HomeBitcoin NewsMeltem Demirors: The BTC Halving Doesn't Mean Much

Meltem Demirors: The BTC Halving Doesn’t Mean Much


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Another analyst is claiming that the upcoming bitcoin halving – scheduled for May 14, 2020 – will have no effect on bitcoin’s price. The analyst this time is Meltem Demirors, the chief strategy officer of Coin Shares – a firm that manages digital assets.

Demirors: The Halving Isn’t Likely to Do Much

In a series of tweets, Demirors claims that the upcoming halving isn’t likely to boost bitcoin’s price or influence it positively. She lists up to five reasons why. For the first, she claims:

There is a very real possibility the price of bitcoin does not go up after halving. For the first time, there is a robust derivative (futures, options) market for bitcoin. Most firms looking to speculate on bitcoin will trade a derivative, not the underlying.

What this comes down to is that most traders and investors are looking to get involved in products of bitcoin, rather than bitcoin itself. The coin seems to have lost some stamina, and thus many are looking more to get into the prospects of futures trading rather than trades involving the actual currency.

We’ve already witnessed this behavior in 2019 following the introduction of Bakkt last September. While the platform is designed as a crypto trading platform for institutional traders, it failed to make any serious headway when first brought to fruition. As a result, the system traded less than 75 total contracts prior to the close of its opening weekend, and bitcoin’s price took a nasty hit, falling from roughly $9,500 to about $8,100 in a matter of minutes.

From there, however, Bakkt ultimately picked up and saw itself breaking records to trade more than $2 million in BTC-based contracts. The platform has since expanded to allow shoppers to purchase items like Starbucks drinks with digital currency.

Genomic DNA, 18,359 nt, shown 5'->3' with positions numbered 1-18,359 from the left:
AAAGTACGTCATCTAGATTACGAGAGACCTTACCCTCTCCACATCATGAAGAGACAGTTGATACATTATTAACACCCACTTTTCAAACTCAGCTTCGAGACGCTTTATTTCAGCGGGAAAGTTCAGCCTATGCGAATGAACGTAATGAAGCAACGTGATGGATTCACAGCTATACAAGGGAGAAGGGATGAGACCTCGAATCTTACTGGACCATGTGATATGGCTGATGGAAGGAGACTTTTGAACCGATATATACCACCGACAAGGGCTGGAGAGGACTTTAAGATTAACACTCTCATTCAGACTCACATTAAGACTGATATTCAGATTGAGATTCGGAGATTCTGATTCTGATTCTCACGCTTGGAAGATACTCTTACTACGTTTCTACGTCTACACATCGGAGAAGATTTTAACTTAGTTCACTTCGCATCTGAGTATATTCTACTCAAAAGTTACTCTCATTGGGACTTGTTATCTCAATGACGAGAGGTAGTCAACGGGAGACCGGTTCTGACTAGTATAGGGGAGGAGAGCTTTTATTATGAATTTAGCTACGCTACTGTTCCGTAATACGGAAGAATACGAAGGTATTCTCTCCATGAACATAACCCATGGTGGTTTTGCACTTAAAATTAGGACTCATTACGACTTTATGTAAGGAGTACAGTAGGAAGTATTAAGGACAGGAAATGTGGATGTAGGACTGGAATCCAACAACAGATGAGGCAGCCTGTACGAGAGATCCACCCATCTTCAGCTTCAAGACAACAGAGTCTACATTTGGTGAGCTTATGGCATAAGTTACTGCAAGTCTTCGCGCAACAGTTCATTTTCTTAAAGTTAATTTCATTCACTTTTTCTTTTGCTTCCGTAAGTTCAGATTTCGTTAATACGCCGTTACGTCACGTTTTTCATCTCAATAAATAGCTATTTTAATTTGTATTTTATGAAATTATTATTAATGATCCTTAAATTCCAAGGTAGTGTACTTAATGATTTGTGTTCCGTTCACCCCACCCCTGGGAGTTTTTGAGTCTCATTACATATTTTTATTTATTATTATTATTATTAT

Demirors lists her second reason in a follow-up tweet, claiming:

A topic that’s been studied in other commodities markets is how pricing is set. Bitcoin is, arguably, a digital commodity. Normally, producers set the price of a commodity (classic S = D = P from Econ 101) when derivatives take off, producers lose the right to set prices.

More Interest in Crypto Products Than Actual Crypto

Following this statement, she explains:

There is a new market developing for bitcoin – one driven by speculative trading and enabled by derivatives… The more bitcoin becomes an investable asset, the more its price becomes decoupled from its value and its supply and demand. It becomes yet another backwater in the great game of global speculation. It becomes ‘financialized.’ It becomes correlated to macro markets.

A halving is when mining rewards for a specific cryptocurrency are reduced. Thus, in May, bitcoin miners will receive considerably smaller bitcoin rewards than what they’re presently earning. This will inherently make bitcoin rarer, which is why some still believe the halving could positively affect BTC’s price next year.

Nick Marinoff
Nick Marinoffhttps://www.livebitcoinnews.com/
Nick Marinoff is currently a lead news writer and editor for Money & Tech, a San Francisco-based broadcasting station that reports on all things digital currency-related. He has also written for a number of other online and print publications including Black Impact Magazine, EKT Interactive, Seal Beach USA and Benzinga.com, to name a few. He has recently published his first e-book "Take a 'Loan' Off Your Shoulders: 14 Simple Tricks for Graduating Debt Free" now available on Amazon. He is excited about the potential digital currency offers, particularly its ability to finance unbanked populations and bring nations together financially.


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